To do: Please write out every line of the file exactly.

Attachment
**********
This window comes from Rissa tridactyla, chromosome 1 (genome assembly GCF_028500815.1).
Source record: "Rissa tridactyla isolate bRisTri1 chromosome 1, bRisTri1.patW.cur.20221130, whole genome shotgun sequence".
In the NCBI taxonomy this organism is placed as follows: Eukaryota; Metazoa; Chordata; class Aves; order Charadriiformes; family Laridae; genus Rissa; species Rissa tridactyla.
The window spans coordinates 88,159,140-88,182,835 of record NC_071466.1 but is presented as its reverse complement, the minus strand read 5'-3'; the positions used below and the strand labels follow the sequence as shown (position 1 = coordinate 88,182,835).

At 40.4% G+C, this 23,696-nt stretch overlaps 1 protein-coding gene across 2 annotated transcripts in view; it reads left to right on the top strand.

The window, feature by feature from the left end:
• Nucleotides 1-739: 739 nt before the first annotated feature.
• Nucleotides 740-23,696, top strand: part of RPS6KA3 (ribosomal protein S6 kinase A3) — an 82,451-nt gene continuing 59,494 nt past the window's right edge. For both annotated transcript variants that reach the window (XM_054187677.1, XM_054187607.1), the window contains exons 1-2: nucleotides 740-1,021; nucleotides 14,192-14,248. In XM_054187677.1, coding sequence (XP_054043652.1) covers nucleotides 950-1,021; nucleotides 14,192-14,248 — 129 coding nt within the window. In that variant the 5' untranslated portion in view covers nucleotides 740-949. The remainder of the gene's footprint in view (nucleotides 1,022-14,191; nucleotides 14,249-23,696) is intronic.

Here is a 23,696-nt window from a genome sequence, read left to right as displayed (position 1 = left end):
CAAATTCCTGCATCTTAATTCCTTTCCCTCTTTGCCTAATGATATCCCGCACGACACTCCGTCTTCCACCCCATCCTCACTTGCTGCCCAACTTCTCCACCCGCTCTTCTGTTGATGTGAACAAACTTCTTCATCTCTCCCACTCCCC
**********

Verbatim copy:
This window comes from Rissa tridactyla, chromosome 1 (genome assembly GCF_028500815.1).
Source record: "Rissa tridactyla isolate bRisTri1 chromosome 1, bRisTri1.patW.cur.20221130, whole genome shotgun sequence".
In the NCBI taxonomy this organism is placed as follows: Eukaryota; Metazoa; Chordata; class Aves; order Charadriiformes; family Laridae; genus Rissa; species Rissa tridactyla.
The window spans coordinates 88,159,140-88,182,835 of record NC_071466.1 but is presented as its reverse complement, the minus strand read 5'-3'; the positions used below and the strand labels follow the sequence as shown (position 1 = coordinate 88,182,835).

At 40.4% G+C, this 23,696-nt stretch overlaps 1 protein-coding gene across 2 annotated transcripts in view; it reads left to right on the top strand.

The window, feature by feature from the left end:
• Nucleotides 1-739: 739 nt before the first annotated feature.
• Nucleotides 740-23,696, top strand: part of RPS6KA3 (ribosomal protein S6 kinase A3) — an 82,451-nt gene continuing 59,494 nt past the window's right edge. For both annotated transcript variants that reach the window (XM_054187677.1, XM_054187607.1), the window contains exons 1-2: nucleotides 740-1,021; nucleotides 14,192-14,248. In XM_054187677.1, coding sequence (XP_054043652.1) covers nucleotides 950-1,021; nucleotides 14,192-14,248 — 129 coding nt within the window. In that variant the 5' untranslated portion in view covers nucleotides 740-949. The remainder of the gene's footprint in view (nucleotides 1,022-14,191; nucleotides 14,249-23,696) is intronic.

Here is a 23,696-nt window from a genome sequence, read left to right as displayed (position 1 = left end):
CAAATTCCTGCATCTTAATTCCTTTCCCTCTTTGCCTAATGATATCCCGCACGACACTCCGTCTTCCACCCCATCCTCACTTGCTGCCCAACTTCTCCACCCGCTCTTCTGTTGATGTGAACAAACTTCTTCATCTCTCCCACTCCCC